A security researcher caused something of a kerfuffle during the Def Con 2023 hacking conference in Las Vegas last month. Some attendees with iPhones were shocked to see an Apple pop-up notification asking them to connect to a nearby Apple TV device using their Apple ID credentials. Not least, as some of the hackers on the receiving end of these Bluetooth-powered prompts were running with Bluetooth disabled. Or so they thought. Now, another security researcher has demonstrated a similar hack that uses a readily available hacking device to spam nearby iPhones with pop-up notifications and effectively execute a denial of service attack.
The Def Con 2023 iPhone Hacker
In the case of the iPhone Def Con hacker, a scrap-built device was constructed using a Raspberry Pi, a couple of antennas, and a Bluetooth adaptor. This then enabled them to convince any nearby iPhones that it was an Apple TV and send what are known as Bluetooth advertising packets. The critical thing is that these packets require no Bluetooth pairing, so they appear.
The Flipper Zero iPhone Hack Attack Explained
Now, another researcher has pulled off a similar proof-of-concept attack using a readily available hacker gadget called a Flipper Zero. This gadget can, among other things, spoof the aforementioned advertising packets using Bluetooth Low Energy protocols. This Flipper Zero hack will repeatedly send the notification signal so that the pop-up is continuously displayed.
Going by the name of Techryptic, this vulnerability researcher, reverse engineer, and technology enthusiast blogged that “this mimicry can be more than just an annoyance” for iOS users. The scenarios for using this form of Bluetooth spamming attack include prancing someone with an influx of device notification pop-ups, testing BLE implementations for vulnerability detection purposes, and, most worryingly, for malicious intent.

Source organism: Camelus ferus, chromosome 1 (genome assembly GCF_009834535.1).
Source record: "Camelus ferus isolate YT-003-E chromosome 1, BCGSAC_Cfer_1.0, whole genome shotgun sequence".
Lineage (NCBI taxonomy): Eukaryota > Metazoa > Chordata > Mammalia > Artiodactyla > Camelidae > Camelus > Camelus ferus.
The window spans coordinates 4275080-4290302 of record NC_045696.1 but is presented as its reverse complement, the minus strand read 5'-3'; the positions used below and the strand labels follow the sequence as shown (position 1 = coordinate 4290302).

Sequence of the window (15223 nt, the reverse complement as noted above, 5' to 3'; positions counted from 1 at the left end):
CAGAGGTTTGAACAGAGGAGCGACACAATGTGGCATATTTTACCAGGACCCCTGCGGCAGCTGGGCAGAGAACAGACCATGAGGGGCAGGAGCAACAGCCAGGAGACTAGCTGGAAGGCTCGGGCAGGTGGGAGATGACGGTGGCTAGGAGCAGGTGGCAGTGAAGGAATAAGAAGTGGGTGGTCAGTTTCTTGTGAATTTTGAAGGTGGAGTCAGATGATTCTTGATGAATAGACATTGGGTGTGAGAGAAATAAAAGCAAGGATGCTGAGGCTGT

“While less common,” Techryptic writes, “there’s potential for malicious actors to exploit this for nefarious purposes, such as a type of phishing attack by mimicking trusted notifications.”
It’s important, however, to note that this is impossible using the default Flipper Zero hardware. “We have taken necessary precautions to ensure the device can’t be used for nefarious purposes,” a Flipper Zero spokesperson says, “Since the firmware is open source, individuals can adjust it and use the device in an unintended way, but we don’t promote this and condone the practice if the goal is to act maliciously.” The spokesperson went on to state that, potentially, someone could repurpose an Android phone, for example, with custom firmware to achieve the same result. “This is why” they concluded, “we agree with the researcher that Apple should implement safeguards and eliminate the problem at its core.”
This Hack Still Works With Bluetooth Disabled From iPhone Control Center
The attack method works even when Bluetooth has been disabled using airplane mode from the control panel, which may surprise you. In which case, you’ll be shocked to discover that disabling Bluetooth this way, erm, doesn’t. Instead, you’d need to disable it directly from your device settings or run your iPhone in Lockdown Mode to prevent these advertising pop-ups from being received.
How To Prevent This New iPhone Bluetooth Hack Attack
The good news is that an attacker would need to be at close range for the Flipper Zero hack to work, as it has a pretty limited Bluetooth range. However, while Techryptic isn’t making the details public, TechCrunch reported that an amplified board has been built that can transmit the necessary signals “across vast distances, potentially spanning miles.”
I have approached Apple for a statement but had not heard back at the time of publication. Hopefully, Apple is paying attention and will take the advice from Techryptic to ensure that Bluetooth device connections “are legitimate and valid” in iOS 17, as well as reduce the workable distance for such connections.